His “ Helicon," like the ship's “ coppers,". held beef, vegetables, and pudding, in itself.

From the fo'castle to the drawing-room is a wide step ; but we are compelled to take it. There was a time when sea-songs were the 6

rage;" they were fashionable ; but within later years, a kind of drawing-room sentimental school made its appearance, and being well backed by composers, who rather love mediocrity, beat away on

the drum of the world's ear” with great success.

never mentioned her," for example, for many a long night, till pianos groaned, and the heart of man grew sick. To this class belongs many a song still sung occasionally, alternating between prettiness and drivel. And yet our age has

produced as noble songs as ever the world heard. Witness the “Bugle Song" from Tennyson's " Princess :"

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The splendor falls on castle walls

And snowy summits old in story;
The long light shakes across the lakes,

And the wild cataract leaps in glory.
Blow ! bugle, blow! set the wild echoes flying-
Blow, bugle! answer, echoes ! dying, dying, dying!

“Oh hark ! oh hear! how thin and clear,

And thinner, clearer, farther going !
Oh sweet and far, from cliff and scar,

The horns of Elfland faintly blowing !
Blow ! let us hear the purple glens replying-
Blow, bugle ! answer, echoes ! dying, dying, dying !

“Oh love, they die in your rich sky!

They faint on hill, on field, on river :
Our echoes roll from soul to soul,

And grow for ever, and for ever!
Blow, bugle, blow I set the wild echoes flying,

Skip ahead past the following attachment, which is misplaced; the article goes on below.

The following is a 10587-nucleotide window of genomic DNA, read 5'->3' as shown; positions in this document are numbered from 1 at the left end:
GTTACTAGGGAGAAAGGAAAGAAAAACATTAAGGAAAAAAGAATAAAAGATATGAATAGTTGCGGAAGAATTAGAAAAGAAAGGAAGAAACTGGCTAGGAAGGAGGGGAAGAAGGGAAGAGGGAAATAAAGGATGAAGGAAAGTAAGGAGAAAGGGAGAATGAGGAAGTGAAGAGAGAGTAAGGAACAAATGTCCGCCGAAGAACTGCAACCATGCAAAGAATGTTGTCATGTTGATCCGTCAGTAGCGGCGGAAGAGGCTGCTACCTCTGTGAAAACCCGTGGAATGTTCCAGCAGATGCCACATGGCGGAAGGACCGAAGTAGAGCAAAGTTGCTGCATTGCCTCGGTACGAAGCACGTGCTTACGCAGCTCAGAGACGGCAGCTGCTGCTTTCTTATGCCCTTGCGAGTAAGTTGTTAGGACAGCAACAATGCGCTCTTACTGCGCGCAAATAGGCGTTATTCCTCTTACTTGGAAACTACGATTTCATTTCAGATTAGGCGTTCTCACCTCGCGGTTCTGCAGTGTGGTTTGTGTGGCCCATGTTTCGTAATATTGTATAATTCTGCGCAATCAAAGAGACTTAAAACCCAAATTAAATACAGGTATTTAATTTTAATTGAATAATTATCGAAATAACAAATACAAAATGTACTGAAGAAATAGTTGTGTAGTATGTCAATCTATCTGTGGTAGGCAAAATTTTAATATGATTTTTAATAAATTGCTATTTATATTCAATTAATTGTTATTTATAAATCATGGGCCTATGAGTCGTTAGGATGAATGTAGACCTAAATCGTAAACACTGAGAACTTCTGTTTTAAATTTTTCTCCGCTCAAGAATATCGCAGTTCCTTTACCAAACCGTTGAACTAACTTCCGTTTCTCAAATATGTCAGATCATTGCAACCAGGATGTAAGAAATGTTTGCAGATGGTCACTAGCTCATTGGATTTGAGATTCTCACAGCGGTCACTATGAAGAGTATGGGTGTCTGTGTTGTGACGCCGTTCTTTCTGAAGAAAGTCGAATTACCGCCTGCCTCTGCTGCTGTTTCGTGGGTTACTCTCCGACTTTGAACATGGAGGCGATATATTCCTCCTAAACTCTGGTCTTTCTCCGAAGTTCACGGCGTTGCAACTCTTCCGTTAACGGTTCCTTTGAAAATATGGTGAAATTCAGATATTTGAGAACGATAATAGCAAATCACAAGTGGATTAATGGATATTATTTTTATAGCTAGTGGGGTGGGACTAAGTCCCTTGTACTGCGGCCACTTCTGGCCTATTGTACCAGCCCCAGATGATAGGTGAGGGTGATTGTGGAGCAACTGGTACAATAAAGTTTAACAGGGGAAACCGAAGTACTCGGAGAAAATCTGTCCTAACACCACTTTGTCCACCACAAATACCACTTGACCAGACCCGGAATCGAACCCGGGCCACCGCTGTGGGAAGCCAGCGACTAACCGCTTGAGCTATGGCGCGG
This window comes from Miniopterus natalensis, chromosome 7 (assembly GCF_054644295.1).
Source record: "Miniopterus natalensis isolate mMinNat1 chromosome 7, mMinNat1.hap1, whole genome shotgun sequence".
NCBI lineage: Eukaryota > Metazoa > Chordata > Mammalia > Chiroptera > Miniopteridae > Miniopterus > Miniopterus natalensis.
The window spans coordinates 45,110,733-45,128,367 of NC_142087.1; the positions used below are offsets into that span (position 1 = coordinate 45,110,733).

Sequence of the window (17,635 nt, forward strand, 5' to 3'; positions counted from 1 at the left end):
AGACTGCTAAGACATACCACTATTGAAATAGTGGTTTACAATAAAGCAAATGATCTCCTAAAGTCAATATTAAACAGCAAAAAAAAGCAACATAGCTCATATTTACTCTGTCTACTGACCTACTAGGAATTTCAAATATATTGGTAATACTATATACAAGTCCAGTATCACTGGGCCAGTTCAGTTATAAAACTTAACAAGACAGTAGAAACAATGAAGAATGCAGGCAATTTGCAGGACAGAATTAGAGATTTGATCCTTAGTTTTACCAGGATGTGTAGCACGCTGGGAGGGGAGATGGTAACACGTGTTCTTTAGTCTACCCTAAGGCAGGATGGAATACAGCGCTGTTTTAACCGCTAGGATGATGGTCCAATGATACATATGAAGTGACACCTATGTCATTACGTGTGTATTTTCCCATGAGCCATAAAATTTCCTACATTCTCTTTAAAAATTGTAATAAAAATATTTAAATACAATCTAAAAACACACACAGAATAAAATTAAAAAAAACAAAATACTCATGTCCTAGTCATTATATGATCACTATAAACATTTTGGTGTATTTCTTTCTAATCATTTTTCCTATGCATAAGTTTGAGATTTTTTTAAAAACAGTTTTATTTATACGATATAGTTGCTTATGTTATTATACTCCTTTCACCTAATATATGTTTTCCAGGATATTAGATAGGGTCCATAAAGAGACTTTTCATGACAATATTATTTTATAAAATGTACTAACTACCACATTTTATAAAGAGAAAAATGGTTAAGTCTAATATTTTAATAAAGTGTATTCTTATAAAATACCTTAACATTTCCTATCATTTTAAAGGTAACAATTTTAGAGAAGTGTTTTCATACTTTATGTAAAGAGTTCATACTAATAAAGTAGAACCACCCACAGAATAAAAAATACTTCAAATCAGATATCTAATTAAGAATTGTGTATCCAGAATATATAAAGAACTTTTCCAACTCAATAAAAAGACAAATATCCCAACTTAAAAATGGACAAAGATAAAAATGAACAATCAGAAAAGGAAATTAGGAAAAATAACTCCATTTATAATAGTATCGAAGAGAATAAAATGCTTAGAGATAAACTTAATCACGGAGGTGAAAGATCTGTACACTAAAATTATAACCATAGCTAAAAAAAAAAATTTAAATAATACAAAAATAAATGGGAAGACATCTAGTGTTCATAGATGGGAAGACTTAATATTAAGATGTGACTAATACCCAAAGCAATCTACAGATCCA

And answer, echoes, answer ! dying, dying, dying !”

These echoes will “ roll from soul to soul" long after we have ceased to hear them.

We have seen how the characters of songs have varied in different ages with us. Nobody can doubt that we have numbers of beautiful ones. But the complaint at present is, that composers and song-writers have no harmony in their work. The songs circulated among the people are inferior to the tone of the country's thought and the English mind, and attract chiefly by the jingle to which they are set.

The First Time, and the Last Way, af Askiug.

THE
HE readers of this publication may not be aware of

the existence among them of an Association that very industriously circulates its prospectus. •Its existence is a fact. I, the writer of this, don't choose to identify myself with myself; but the existence of the Association which I shall presently mention, is a FACT.

Put a case. My name is Damon. Now I, Damon, want to take you—put a case you are a spinster to have and to hold. I'm a man of nineteen, lightly built, considering my years. Never mind that, at present. I shall hand you my description presently. If you are in the habit of carrying halfpence about in your pocket, and will pull them out and look among them, I dare say you will find stamped upon one of them the name of the weekly paper I take in. There I saw that all the letters in the alphabet, and all the names of females in the dictionary, were corresponding with the editor, and asking him to get them husbands, so I went in with all the other letters in the, alphabet and names of males, to join in begging of the editor to find us wives. I saw there were correspondences in every stage of love-sickness, and notes of gratitude to the editor from married couples, for having brought them together : those notes being doubt